The organs of Paris
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Puget 

  The   Puget   family   is   a   dynasty   of   organ   builders   from   Toulouse, founded   by   Théodore   Puget   (1799-1883)   around   1840:   Puget   &   Fils, later   L’entreprise   Puget   &   Fils,   later   Puget   Père   &   Fils   and   in   1866 Manufacture   d’Orgues   Théodore   Puget   père   et   fils.   He   retired   in 1877   and   his   son   Eugène   Puget   (1838-1892)   took   over   the   firm. After     his     death,     his     brother     Jean-Baptiste     Puget     (1849-1940) succeeded   him   (he   never   used   his   own   name,   but   called   himself ‘Théodore’).   His   son,   Maurice   Puget   (1894-1960)   took   over   in   1922 and   would   be   the   last   representative   of   the   dynasty.   With   his   death in 1960, the firm closed its doors. In   1912,   the   company   had   constructed   180   new   organs   and   had worked   on   more   than   350   other   organs.   The   activities   of   the   firm were   mainly   located   in   the   region   of   Toulouse,   but   Jean-Baptiste Puget      has   been   active   also   in   Paris,   in   particular   at   the   beginning   of the XXth century.
Théodore     -     Eugène   -   Jean-Baptiste - Maurice
Organs of Paris

Puget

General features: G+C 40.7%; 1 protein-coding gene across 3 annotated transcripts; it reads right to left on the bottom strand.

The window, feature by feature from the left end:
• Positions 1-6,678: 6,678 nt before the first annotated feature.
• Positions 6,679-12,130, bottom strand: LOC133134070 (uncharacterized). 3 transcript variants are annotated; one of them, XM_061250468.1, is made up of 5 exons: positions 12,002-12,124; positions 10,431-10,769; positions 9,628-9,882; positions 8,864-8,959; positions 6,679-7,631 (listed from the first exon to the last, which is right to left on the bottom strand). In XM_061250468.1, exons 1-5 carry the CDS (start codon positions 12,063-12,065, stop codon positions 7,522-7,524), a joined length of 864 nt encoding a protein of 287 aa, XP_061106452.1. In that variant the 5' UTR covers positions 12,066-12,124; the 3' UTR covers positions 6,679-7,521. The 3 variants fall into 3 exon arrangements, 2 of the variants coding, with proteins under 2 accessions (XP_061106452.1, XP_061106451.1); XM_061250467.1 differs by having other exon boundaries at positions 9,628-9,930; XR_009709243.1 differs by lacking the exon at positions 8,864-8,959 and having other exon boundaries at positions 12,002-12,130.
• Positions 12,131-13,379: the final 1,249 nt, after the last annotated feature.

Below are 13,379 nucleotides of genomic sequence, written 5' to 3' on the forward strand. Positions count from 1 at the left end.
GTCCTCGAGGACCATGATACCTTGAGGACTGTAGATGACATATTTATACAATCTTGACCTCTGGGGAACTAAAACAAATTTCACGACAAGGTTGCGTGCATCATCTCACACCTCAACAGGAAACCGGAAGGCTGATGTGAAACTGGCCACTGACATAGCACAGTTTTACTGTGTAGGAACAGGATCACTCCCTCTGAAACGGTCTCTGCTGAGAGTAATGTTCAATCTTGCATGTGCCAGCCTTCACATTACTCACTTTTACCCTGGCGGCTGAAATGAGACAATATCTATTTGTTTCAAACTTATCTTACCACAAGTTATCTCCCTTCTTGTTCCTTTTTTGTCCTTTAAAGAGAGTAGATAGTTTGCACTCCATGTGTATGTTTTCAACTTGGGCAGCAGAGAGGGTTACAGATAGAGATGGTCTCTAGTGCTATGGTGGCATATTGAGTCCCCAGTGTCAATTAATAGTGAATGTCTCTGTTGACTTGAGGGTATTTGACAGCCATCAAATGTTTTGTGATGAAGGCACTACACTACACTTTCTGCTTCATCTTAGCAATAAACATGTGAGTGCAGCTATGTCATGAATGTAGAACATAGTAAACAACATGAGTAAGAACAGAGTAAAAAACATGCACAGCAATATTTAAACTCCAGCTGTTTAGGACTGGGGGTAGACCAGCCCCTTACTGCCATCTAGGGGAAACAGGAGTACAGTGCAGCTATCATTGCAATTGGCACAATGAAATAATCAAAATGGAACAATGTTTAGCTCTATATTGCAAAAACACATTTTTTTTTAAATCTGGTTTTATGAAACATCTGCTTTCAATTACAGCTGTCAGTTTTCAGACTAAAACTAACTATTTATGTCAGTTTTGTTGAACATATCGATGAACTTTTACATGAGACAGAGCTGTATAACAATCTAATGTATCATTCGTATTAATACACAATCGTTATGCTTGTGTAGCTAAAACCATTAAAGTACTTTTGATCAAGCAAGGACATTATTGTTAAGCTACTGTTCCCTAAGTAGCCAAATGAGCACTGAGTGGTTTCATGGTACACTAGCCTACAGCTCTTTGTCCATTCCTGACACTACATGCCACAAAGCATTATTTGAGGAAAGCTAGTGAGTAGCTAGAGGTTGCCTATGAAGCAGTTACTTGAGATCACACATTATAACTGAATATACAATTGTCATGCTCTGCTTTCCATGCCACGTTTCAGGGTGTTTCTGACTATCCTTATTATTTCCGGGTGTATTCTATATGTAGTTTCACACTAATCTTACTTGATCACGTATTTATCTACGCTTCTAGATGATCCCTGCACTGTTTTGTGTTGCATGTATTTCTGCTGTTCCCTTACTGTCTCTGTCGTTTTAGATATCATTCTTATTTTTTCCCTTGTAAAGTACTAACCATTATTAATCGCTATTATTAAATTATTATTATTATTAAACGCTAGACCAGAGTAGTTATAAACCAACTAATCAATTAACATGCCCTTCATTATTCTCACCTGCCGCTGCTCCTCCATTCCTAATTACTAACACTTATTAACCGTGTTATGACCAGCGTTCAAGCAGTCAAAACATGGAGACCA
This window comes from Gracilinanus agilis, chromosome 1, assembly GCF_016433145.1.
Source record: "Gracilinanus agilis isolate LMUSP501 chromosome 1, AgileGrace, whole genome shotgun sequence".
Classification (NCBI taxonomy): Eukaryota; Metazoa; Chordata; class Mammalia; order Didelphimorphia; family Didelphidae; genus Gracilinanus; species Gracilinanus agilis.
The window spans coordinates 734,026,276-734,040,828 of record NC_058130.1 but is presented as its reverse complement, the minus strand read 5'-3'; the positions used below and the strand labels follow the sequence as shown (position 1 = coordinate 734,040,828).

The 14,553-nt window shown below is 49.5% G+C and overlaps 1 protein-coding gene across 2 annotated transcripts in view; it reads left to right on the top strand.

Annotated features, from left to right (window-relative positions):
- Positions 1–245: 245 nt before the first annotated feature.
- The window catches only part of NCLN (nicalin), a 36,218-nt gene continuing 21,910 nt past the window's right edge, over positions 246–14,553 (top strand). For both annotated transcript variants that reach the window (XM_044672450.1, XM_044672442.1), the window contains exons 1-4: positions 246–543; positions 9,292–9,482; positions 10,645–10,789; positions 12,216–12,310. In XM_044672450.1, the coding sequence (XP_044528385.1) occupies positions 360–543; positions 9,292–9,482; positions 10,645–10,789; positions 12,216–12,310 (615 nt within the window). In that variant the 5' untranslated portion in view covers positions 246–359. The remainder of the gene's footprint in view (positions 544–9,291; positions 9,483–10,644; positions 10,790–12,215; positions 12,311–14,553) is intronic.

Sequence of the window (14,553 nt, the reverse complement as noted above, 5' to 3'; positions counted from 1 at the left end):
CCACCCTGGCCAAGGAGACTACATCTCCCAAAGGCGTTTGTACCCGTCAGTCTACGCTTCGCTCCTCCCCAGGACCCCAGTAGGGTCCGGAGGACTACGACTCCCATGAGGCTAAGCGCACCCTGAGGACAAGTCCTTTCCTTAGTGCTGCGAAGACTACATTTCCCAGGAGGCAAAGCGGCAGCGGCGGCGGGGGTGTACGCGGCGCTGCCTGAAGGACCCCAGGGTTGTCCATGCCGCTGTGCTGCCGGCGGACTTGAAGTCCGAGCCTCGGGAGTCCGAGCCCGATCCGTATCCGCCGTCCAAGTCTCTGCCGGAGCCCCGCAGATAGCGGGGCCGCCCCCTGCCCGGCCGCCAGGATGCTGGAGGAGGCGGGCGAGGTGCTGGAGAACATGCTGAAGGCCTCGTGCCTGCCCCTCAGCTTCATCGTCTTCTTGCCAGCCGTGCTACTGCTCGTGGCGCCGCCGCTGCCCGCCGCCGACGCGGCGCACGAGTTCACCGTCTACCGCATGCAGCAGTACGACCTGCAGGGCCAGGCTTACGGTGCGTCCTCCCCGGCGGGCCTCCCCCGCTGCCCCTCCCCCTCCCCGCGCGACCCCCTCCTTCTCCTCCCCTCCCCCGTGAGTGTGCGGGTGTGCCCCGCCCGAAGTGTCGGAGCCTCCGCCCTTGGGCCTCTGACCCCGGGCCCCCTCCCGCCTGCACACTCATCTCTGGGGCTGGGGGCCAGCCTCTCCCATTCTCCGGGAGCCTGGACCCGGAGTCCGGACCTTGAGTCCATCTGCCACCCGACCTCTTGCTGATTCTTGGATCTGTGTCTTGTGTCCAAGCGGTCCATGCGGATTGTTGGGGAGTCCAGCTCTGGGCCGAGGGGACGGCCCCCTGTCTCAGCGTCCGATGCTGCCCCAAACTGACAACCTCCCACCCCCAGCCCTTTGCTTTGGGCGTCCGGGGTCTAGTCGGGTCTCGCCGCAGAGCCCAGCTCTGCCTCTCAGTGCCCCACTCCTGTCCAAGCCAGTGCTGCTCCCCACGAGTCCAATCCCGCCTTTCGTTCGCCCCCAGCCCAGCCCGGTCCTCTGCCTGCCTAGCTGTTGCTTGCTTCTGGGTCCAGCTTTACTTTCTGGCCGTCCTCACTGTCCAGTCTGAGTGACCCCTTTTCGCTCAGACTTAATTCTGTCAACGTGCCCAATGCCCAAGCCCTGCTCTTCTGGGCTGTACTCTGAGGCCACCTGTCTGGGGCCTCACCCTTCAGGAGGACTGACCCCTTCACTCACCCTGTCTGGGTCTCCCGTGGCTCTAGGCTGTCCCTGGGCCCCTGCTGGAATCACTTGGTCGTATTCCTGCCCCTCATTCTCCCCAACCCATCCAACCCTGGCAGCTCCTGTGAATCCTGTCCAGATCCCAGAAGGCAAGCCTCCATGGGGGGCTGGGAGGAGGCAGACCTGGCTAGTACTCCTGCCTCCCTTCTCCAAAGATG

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  The   Puget   family   is   a   dynasty   of   organ   builders   from   Toulouse, founded   by   Théodore   Puget   (1799-1883)   around   1840:   Puget   &   Fils, later   L’entreprise   Puget   &   Fils,   later   Puget   Père   &   Fils   and   in   1866 Manufacture   d’Orgues   Théodore   Puget   père   et   fils.   He   retired   in 1877   and   his   son   Eugène   Puget   (1838-1892)   took   over   the   firm. After     his     death,     his     brother     Jean-Baptiste     Puget     (1849-1940) succeeded   him   (he   never   used   his   own   name,   but   called   himself ‘Théodore’).   His   son,   Maurice   Puget   (1894-1960)   took   over   in   1922 and   would   be   the   last   representative   of   the   dynasty.   With   his   death in 1960, the firm closed its doors. In   1912,   the   company   had   constructed   180   new   organs   and   had worked   on   more   than   350   other   organs.   The   activities   of   the   firm were   mainly   located   in   the   region   of   Toulouse,   but   Jean-Baptiste Puget      has   been   active   also   in   Paris,   in   particular   at   the   beginning   of the XXth century.